Climber 'wanted to make difference'
A climber from Northern Ireland who was killed in an avalanche in Scotland had a great zest for life and wanted to make a difference, her former schoolteacher said.
Una Finnegan, 25, from Coleraine in Co Londonderry, had been working in Edinburgh as a junior doctor.
She was part of a group swept 1,000ft to their deaths while descending from a mountain in Glencoe, in the Highlands, on Saturday afternoon.
Nicola Madden, vice-principal of Dalriada School in Ballymoney, said the precocious former pupil would be badly missed.
"She was bright, bubbly, talented, an amazing student, and academically she was brilliant, one of the top students," she said.
Ms Finnegan, who secured nine A*s and one A in her GCSEs in 2004, was involved in the Duke of Edinburgh scheme (hillwalking for young people) at the school, along with her twin sister, and that led to a love of the mountains and outdoors, Ms Madden added.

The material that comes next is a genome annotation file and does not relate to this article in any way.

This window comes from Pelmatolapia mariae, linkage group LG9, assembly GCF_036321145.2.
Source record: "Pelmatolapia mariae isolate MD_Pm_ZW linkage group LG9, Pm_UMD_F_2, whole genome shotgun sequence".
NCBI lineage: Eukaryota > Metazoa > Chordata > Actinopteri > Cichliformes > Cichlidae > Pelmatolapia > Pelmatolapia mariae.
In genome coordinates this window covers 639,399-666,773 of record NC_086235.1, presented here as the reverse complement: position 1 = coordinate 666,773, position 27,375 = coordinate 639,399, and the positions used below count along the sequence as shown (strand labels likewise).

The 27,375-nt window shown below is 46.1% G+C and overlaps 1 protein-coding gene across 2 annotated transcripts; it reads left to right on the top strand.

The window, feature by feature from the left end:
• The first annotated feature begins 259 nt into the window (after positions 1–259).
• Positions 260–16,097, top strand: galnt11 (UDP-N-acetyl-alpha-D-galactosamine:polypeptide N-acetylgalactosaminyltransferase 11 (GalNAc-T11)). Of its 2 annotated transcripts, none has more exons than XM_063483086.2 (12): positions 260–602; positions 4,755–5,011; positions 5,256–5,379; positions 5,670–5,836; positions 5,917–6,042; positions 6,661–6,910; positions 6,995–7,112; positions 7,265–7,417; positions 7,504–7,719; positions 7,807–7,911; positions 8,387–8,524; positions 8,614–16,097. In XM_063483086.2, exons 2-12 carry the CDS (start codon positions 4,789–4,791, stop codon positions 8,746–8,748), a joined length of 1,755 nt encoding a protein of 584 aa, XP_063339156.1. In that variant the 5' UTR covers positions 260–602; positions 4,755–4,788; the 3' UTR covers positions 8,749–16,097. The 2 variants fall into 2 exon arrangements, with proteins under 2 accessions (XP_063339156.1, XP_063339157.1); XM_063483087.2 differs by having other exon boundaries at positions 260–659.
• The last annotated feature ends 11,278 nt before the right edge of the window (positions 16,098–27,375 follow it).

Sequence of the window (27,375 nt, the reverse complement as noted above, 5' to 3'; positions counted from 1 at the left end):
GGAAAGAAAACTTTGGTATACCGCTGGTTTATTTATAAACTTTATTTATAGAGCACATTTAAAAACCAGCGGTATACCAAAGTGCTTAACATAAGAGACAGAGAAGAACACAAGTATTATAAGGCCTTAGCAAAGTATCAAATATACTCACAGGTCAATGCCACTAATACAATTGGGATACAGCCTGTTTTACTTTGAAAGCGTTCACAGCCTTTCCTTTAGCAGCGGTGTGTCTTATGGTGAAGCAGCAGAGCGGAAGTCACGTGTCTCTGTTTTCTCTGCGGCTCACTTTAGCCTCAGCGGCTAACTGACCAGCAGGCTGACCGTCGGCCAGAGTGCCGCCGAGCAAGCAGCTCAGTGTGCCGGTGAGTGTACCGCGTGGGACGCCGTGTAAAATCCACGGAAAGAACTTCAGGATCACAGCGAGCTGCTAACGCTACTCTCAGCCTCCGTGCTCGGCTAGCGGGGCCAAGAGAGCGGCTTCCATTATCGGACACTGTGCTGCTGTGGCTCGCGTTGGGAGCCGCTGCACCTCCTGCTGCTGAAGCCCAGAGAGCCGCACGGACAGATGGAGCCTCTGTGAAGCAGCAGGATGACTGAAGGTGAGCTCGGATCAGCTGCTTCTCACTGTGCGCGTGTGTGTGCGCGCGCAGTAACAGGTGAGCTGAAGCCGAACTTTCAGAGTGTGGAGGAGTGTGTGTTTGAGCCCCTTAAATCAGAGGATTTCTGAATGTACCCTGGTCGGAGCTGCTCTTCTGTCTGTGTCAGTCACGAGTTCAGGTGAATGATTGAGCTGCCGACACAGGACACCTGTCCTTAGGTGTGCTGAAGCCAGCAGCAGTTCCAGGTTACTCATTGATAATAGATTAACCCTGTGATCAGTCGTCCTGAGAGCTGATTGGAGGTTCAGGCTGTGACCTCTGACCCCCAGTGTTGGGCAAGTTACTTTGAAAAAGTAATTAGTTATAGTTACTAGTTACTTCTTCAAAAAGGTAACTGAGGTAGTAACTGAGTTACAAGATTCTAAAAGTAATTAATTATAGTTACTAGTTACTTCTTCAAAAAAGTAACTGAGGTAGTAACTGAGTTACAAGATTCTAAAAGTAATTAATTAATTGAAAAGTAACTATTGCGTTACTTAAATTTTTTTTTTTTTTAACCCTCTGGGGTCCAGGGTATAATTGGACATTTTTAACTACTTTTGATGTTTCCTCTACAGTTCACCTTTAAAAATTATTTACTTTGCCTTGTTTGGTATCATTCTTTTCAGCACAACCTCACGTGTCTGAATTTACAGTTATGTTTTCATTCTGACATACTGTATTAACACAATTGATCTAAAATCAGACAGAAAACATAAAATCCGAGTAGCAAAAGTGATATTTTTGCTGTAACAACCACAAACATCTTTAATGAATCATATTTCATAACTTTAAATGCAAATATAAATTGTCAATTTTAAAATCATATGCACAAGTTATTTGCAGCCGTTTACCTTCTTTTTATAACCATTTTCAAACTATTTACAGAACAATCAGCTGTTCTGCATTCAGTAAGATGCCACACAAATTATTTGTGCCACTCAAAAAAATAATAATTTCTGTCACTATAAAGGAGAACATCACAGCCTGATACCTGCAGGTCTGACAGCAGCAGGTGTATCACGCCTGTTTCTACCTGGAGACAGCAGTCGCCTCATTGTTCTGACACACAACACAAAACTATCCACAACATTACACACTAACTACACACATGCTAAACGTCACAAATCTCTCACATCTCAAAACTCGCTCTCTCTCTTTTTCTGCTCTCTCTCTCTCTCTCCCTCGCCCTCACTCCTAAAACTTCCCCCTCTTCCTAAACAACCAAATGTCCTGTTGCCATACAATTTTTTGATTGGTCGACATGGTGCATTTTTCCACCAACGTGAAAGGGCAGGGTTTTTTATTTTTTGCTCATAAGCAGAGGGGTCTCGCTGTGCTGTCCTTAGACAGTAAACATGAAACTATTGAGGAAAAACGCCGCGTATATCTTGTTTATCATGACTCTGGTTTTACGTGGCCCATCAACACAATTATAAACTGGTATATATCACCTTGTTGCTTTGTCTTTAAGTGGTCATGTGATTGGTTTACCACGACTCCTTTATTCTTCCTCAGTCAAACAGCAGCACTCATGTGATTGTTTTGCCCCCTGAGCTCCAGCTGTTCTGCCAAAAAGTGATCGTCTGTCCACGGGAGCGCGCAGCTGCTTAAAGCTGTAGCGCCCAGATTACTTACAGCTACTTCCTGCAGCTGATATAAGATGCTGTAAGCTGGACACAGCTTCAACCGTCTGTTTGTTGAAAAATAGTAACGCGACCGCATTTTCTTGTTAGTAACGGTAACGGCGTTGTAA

She was inspired to become a doctor after attending a humanitarian mission to Moldova in eastern Europe and meeting medics there, the senior teacher said.
She also sat on the interview panel which appointed Northern Ireland's first Children's Commissioner and displayed a taste for civic duty.
"She just had a great zest for life and did actually want to make a difference," Ms Madden said.
Ms Finnegan's father, Dr Owen Finnegan, was a well-respected heart and chest consultant at the Causeway Hospital in Coleraine. Following in her father's footsteps she studied medicine at Newcastle University and took her masters in anthropology of health and illness in Edinburgh, where she continued to live.